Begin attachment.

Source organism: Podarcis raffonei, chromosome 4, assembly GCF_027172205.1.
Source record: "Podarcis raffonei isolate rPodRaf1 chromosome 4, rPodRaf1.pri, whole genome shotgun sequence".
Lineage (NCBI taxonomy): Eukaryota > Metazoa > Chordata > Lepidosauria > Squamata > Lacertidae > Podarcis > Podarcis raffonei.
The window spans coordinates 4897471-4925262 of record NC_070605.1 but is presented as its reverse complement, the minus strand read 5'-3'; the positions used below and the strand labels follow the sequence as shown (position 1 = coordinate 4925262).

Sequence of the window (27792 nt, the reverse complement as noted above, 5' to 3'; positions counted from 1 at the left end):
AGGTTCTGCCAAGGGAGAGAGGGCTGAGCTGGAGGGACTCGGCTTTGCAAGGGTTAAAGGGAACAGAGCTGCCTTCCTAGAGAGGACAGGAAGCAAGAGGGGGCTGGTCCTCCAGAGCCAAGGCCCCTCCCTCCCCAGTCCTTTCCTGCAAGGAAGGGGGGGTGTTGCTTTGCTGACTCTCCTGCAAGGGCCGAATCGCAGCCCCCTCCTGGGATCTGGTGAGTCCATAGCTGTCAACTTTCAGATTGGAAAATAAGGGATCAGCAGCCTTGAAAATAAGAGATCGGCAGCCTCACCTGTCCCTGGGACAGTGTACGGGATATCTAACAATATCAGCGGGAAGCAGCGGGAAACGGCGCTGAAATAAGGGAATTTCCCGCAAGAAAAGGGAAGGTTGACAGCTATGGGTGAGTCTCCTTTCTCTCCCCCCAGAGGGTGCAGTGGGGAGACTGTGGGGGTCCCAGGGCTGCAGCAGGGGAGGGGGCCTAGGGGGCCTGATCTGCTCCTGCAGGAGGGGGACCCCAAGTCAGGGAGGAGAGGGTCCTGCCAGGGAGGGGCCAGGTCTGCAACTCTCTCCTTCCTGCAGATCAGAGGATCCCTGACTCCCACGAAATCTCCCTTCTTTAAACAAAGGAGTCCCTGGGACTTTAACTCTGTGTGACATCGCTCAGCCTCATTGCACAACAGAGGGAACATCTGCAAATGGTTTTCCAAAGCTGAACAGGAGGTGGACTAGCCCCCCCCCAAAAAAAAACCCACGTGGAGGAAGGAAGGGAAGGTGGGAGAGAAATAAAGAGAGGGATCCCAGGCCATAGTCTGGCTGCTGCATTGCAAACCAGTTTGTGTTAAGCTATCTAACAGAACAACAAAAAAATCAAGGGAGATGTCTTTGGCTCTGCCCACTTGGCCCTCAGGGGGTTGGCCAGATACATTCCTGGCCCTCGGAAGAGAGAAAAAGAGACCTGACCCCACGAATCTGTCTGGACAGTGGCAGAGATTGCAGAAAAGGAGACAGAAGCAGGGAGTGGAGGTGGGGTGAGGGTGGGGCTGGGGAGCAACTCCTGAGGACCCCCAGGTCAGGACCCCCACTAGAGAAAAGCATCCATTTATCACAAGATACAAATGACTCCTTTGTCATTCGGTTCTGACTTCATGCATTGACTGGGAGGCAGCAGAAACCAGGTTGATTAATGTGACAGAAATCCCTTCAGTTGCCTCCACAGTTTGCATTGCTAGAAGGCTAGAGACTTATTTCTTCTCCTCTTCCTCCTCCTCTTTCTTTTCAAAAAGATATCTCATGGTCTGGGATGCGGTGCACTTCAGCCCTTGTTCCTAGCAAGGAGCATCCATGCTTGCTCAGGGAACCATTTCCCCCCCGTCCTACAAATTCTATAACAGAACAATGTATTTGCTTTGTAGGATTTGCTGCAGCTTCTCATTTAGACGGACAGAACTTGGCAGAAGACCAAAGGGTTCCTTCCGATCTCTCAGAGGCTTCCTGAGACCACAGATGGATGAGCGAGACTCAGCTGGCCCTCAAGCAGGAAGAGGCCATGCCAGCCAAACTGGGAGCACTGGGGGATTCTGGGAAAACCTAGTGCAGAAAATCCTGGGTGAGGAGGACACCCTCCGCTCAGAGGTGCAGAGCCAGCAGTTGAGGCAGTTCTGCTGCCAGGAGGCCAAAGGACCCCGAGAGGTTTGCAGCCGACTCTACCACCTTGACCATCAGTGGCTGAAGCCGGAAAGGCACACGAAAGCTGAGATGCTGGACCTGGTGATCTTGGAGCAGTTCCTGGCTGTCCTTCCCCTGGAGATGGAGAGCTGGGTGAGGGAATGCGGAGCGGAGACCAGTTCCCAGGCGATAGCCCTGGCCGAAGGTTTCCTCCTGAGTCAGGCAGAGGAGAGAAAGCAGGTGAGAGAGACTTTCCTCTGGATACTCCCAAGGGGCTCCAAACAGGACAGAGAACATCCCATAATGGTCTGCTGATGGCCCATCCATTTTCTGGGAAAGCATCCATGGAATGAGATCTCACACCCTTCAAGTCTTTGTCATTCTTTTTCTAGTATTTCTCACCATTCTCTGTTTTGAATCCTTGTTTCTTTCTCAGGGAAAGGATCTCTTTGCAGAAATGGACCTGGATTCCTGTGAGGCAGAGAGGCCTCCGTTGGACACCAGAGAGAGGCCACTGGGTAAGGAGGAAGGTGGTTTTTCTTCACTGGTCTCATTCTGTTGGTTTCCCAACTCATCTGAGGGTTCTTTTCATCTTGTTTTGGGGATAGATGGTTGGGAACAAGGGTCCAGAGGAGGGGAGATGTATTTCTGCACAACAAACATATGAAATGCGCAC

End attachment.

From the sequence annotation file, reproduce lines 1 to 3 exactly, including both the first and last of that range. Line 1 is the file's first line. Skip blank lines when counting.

Source organism: Podarcis raffonei, chromosome 4, assembly GCF_027172205.1.
Source record: "Podarcis raffonei isolate rPodRaf1 chromosome 4, rPodRaf1.pri, whole genome shotgun sequence".
Lineage (NCBI taxonomy): Eukaryota > Metazoa > Chordata > Lepidosauria > Squamata > Lacertidae > Podarcis > Podarcis raffonei.